Facebook connects your clients, even if you don’t use Facebook

Woman using mobile app / Burst via Creative Commons Zero licenseIn testimony to Congress the week before last, Facebook CEO Mark Zuckerberg made a point of emphasizing that if you’re a Facebook user, you own your information. This is meant to reassure users, but it is more than a little misleading. “Your information” is what you personally have uploaded to Facebook. You do not own what other people have uploaded about you. That’s what has privacy advocates so concerned. It’s also why even therapists who don’t use Facebook should be worried about the client confidentiality risks that the company poses.

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Getting (and giving) better answers to legal questions on Facebook

Matthew Henry / Burst / Licensed under Creative Commons ZeroFacebook is a great resource for gathering information. Often, and for the right reasons, we turn to social media in hopes of gathering information we need in a short period of time and with little effort. But for therapists going to social media with legal questions, that convenience may not be worth it. Many of the answers therapists give peers for legal questions on Facebook are incorrect.

We reviewed 20 recent posts that included legal questions in therapist groups on Facebook. We looked strictly at legal questions where there was a clear correct answer that we could easily reference. So anything requiring interpretation of law was purposefully left out. Our review was by no means comprehensive — it falls more closely in bar-napkin-math territory. But we still think this quick review offers some valuable information.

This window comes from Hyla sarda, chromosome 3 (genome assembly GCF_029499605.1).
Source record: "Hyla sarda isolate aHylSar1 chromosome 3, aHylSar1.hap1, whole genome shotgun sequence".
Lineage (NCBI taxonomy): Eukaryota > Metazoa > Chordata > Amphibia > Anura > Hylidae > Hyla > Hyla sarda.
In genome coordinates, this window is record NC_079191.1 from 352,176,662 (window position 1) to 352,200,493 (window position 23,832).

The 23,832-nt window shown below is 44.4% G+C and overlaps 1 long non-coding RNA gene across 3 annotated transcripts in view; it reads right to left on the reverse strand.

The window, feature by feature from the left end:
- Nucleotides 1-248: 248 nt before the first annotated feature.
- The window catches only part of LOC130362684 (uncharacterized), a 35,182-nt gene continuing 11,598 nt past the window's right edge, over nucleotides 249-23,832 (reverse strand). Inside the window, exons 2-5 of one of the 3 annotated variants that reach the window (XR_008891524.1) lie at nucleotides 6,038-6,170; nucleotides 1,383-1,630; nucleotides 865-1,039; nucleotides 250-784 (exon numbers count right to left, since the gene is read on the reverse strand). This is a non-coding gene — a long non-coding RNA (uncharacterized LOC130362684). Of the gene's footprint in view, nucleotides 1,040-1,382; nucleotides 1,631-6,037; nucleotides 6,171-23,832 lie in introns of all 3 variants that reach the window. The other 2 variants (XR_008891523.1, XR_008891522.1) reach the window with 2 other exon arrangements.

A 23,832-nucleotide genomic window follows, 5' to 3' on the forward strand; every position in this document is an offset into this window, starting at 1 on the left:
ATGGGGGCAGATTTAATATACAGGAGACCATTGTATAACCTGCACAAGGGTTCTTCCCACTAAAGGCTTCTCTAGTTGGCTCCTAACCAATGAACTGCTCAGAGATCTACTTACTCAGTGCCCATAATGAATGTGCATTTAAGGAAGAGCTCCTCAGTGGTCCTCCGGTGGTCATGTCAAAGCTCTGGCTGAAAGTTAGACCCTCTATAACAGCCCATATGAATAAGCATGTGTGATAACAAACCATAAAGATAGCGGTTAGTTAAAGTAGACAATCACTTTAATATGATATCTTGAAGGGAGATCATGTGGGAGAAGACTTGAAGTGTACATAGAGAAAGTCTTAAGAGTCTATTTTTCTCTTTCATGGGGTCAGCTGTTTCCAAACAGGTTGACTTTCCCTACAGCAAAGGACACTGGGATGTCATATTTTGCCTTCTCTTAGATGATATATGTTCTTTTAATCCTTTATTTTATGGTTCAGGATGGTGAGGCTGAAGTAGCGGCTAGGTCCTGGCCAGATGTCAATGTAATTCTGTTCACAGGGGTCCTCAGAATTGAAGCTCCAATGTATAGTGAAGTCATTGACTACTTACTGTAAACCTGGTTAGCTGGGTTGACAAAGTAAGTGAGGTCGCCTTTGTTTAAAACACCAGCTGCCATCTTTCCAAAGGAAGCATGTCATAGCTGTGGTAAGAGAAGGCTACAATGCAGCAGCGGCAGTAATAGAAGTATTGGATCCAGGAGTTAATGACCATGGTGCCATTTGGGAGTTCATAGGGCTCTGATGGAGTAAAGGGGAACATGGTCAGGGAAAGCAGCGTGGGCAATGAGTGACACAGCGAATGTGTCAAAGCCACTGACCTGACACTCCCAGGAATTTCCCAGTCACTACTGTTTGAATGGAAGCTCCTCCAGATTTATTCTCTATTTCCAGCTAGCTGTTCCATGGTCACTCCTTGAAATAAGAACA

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How Facebook knows you’re a therapist – and who your clients are

Matthew Henry / Burst / Licensed under Creative Commons ZeroTherapists and counselors have been expressing concern for some time now that Facebook can “out” their clients to other clients, even when the therapist or counselor has not done anything to facilitate the connection. It can happen even when the therapist or counselor doesn’t use Facebook. Thanks to some good reporting by Gizmodo Media, we now have a better understanding of how that happens. We also now know just how little you can do to stop it.

The whole article “How Facebook figures out everyone you’ve ever met” is really worth your time. Here, I’ll just share some of the pieces most relevant to counselors, therapists, and other mental health professionals. For us, if even just a few of your clients use Facebook, the likelihood of keeping all your therapeutic relationships truly confidential is near zero.

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The Talking Therapy podcast is back! And we’re now a proud sponsor.

Headphones - Anna Langova / Publicdomainpictures.netA while back we wrote about three great therapy podcasts, and the Talking Therapy podcast was on our list. Hosts RJ Thomas and John Webber are therapists themselves. They offer a relaxed, conversational tone even when dealing with big names in the field like Susan Johnson. They approach the show as true students of the craft of therapy, making for some fascinating discussions even with lesser-known guests.

Read moreThe Talking Therapy podcast is back! And we’re now a proud sponsor.